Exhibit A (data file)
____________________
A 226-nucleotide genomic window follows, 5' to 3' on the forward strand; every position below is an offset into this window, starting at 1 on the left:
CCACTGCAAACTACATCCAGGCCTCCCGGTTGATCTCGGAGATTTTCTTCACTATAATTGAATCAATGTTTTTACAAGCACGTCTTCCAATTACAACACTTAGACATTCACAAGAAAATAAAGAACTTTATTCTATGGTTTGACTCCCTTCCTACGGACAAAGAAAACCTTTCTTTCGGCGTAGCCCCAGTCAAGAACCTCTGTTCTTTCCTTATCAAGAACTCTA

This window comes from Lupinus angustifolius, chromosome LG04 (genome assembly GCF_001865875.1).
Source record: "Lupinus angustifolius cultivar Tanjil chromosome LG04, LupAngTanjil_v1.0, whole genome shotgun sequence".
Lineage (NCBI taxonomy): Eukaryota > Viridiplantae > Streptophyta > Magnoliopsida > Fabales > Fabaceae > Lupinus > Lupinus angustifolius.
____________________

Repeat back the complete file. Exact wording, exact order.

A 226-nucleotide genomic window follows, 5' to 3' on the forward strand; every position below is an offset into this window, starting at 1 on the left:
CCACTGCAAACTACATCCAGGCCTCCCGGTTGATCTCGGAGATTTTCTTCACTATAATTGAATCAATGTTTTTACAAGCACGTCTTCCAATTACAACACTTAGACATTCACAAGAAAATAAAGAACTTTATTCTATGGTTTGACTCCCTTCCTACGGACAAAGAAAACCTTTCTTTCGGCGTAGCCCCAGTCAAGAACCTCTGTTCTTTCCTTATCAAGAACTCTA

This window comes from Lupinus angustifolius, chromosome LG04 (genome assembly GCF_001865875.1).
Source record: "Lupinus angustifolius cultivar Tanjil chromosome LG04, LupAngTanjil_v1.0, whole genome shotgun sequence".
Lineage (NCBI taxonomy): Eukaryota > Viridiplantae > Streptophyta > Magnoliopsida > Fabales > Fabaceae > Lupinus > Lupinus angustifolius.